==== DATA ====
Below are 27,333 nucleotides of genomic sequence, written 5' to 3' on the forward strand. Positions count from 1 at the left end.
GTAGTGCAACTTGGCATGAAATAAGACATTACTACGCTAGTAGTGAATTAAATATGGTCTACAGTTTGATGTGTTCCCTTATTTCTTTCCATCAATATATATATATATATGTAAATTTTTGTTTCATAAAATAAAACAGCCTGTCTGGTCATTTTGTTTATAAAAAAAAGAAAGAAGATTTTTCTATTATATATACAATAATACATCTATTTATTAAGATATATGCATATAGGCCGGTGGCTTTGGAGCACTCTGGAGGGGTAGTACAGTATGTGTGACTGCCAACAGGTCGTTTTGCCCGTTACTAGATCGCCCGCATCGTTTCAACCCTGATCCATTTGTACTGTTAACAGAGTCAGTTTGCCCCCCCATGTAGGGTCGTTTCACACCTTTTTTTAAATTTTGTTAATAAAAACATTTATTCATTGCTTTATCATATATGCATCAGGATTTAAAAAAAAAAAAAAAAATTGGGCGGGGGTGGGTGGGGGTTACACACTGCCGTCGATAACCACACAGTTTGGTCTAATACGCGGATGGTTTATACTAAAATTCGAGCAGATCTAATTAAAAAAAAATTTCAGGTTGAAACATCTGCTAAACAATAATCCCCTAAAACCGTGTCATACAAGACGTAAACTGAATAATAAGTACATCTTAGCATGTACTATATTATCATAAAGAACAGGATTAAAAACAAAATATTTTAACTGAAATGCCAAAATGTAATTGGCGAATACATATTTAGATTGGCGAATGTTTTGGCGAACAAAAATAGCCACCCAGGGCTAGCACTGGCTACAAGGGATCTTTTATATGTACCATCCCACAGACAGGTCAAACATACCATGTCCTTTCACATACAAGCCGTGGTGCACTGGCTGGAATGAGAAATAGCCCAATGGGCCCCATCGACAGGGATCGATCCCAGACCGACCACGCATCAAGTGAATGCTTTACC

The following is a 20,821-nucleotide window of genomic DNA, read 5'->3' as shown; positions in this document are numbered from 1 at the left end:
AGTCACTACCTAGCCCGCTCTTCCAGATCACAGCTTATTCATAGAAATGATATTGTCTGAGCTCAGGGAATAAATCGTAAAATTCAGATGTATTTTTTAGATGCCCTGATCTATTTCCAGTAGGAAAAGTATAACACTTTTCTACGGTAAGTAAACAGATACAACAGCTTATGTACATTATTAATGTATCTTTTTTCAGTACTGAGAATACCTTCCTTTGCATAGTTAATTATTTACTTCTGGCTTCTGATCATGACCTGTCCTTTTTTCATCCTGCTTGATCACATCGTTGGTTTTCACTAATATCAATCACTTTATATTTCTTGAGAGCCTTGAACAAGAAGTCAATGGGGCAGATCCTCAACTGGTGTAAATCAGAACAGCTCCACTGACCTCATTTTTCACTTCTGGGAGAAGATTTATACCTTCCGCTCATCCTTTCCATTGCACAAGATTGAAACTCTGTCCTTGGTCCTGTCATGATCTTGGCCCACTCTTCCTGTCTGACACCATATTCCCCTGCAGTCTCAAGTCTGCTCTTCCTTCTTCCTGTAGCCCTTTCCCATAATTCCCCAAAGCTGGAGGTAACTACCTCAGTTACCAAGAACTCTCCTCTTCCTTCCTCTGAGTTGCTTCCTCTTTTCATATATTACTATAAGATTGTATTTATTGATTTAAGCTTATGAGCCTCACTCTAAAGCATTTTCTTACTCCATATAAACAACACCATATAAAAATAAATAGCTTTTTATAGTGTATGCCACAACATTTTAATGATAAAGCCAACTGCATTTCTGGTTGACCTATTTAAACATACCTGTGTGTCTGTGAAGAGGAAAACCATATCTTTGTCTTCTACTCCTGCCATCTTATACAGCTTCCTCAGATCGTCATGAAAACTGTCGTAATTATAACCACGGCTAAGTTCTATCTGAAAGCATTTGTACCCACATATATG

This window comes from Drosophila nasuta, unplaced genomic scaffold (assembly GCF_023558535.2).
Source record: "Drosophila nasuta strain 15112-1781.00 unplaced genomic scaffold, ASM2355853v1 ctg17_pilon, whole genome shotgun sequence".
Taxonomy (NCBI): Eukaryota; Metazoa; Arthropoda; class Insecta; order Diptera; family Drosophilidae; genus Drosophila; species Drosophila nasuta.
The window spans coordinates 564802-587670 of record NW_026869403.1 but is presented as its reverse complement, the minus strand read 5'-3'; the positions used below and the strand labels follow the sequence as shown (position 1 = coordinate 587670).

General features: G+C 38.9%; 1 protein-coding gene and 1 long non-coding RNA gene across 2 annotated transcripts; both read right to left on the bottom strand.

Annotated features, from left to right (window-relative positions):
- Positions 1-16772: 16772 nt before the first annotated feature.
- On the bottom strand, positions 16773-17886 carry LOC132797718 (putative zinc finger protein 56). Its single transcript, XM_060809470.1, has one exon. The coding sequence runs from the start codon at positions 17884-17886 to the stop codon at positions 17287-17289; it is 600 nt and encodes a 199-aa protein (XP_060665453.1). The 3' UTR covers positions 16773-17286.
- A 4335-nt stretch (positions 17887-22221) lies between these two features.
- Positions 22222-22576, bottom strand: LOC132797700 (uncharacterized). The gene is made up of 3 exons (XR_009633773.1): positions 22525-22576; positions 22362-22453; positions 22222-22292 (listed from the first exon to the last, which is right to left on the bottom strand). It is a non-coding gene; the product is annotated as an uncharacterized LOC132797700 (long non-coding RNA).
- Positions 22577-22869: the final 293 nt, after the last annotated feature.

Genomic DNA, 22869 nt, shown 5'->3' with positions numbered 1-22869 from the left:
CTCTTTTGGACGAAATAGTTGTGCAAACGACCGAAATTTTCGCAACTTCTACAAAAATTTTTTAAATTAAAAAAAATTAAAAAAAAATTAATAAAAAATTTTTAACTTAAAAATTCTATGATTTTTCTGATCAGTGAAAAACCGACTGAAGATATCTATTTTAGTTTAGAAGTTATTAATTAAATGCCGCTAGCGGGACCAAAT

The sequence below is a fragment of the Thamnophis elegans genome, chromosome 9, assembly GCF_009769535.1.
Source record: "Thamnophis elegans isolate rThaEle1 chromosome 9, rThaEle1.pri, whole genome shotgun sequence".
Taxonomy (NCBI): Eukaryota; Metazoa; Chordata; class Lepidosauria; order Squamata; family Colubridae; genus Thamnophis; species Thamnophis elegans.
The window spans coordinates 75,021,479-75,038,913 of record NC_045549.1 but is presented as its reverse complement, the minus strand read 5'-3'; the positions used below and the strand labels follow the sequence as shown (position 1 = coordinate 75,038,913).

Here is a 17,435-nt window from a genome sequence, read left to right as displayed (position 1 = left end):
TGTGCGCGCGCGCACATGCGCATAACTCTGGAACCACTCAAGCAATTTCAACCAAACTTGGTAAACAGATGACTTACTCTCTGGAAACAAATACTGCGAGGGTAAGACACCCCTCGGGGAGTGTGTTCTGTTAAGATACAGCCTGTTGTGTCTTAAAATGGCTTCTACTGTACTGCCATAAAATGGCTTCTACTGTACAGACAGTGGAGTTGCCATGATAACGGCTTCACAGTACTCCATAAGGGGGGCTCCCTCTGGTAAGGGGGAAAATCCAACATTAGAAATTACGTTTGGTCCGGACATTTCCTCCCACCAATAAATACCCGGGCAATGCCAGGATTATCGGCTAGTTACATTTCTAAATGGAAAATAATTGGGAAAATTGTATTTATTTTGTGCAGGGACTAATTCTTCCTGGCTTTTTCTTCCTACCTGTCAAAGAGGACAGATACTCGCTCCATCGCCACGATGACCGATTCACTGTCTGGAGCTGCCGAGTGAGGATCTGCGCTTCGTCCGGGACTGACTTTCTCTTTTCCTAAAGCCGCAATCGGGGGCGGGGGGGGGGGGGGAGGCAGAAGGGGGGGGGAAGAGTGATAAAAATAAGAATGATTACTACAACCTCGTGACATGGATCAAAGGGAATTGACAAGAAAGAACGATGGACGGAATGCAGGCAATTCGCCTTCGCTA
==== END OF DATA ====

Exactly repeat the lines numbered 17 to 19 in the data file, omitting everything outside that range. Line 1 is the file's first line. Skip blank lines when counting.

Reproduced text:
CTCTTTTGGACGAAATAGTTGTGCAAACGACCGAAATTTTCGCAACTTCTACAAAAATTTTTTAAATTAAAAAAAATTAAAAAAAAATTAATAAAAAATTTTTAACTTAAAAATTCTATGATTTTTCTGATCAGTGAAAAACCGACTGAAGATATCTATTTTAGTTTAGAAGTTATTAATTAAATGCCGCTAGCGGGACCAAAT

The sequence below is a fragment of the Thamnophis elegans genome, chromosome 9, assembly GCF_009769535.1.
Source record: "Thamnophis elegans isolate rThaEle1 chromosome 9, rThaEle1.pri, whole genome shotgun sequence".